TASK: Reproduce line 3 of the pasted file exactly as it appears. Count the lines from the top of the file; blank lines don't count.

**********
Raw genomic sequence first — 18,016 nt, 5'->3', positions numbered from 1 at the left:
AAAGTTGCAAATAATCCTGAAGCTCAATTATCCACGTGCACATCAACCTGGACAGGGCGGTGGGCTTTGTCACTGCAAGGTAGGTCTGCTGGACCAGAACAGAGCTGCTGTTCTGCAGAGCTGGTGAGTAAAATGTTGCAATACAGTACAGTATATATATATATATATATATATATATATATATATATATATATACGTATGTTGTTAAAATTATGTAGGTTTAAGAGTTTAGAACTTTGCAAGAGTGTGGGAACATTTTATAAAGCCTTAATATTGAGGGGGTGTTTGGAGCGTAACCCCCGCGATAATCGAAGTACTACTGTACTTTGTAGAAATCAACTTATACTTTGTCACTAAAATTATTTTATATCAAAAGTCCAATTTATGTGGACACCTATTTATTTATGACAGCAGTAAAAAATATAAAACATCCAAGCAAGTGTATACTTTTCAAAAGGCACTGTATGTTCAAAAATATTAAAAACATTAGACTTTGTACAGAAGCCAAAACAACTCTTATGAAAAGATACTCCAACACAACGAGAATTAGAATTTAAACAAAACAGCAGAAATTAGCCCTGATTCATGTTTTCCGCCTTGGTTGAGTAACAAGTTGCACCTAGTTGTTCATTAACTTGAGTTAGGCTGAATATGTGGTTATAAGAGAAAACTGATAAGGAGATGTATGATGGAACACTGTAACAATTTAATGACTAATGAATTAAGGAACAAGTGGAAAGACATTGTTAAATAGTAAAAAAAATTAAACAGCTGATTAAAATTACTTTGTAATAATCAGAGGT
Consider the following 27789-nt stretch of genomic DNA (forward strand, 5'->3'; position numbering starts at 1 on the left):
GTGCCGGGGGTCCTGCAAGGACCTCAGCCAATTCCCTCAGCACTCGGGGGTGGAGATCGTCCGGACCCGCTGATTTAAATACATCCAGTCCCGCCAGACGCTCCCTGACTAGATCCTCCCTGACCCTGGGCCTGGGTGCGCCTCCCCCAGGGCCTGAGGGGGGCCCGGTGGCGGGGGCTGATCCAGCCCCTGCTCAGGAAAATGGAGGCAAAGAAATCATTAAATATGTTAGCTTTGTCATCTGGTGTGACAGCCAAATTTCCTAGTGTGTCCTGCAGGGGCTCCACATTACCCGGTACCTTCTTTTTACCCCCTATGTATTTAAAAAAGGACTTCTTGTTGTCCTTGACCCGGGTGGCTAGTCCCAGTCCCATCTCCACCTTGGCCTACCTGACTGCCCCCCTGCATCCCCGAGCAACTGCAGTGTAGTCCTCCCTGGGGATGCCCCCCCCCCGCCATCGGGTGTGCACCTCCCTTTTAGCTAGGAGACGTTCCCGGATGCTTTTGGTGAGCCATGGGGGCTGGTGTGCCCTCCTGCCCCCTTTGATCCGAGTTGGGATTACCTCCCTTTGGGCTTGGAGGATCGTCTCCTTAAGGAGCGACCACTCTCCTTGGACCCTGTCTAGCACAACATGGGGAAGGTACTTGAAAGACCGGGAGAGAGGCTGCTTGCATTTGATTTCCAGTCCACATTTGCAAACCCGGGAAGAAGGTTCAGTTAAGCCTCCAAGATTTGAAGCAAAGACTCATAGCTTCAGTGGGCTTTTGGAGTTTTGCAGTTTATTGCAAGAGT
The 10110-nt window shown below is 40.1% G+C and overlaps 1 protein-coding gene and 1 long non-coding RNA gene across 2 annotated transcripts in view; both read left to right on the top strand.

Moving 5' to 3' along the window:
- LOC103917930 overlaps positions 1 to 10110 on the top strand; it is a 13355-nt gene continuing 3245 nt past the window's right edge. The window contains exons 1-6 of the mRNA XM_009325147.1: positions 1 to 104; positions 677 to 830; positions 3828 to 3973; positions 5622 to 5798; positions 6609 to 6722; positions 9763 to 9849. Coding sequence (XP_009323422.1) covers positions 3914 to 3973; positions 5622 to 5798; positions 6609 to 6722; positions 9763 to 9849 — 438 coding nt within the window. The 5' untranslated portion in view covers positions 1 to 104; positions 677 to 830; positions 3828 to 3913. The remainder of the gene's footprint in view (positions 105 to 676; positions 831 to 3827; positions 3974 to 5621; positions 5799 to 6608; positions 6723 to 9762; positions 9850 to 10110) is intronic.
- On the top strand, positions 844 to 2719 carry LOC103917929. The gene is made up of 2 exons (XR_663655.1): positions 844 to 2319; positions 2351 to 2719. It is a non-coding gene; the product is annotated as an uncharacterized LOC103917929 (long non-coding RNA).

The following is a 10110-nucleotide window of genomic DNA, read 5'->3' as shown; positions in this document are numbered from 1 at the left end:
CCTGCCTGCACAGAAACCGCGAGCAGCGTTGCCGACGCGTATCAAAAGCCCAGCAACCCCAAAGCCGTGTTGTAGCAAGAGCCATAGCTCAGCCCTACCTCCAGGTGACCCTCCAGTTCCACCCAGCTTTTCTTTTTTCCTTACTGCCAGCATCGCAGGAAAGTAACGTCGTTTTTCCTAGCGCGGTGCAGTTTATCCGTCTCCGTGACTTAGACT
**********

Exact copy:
Consider the following 27789-nt stretch of genomic DNA (forward strand, 5'->3'; position numbering starts at 1 on the left):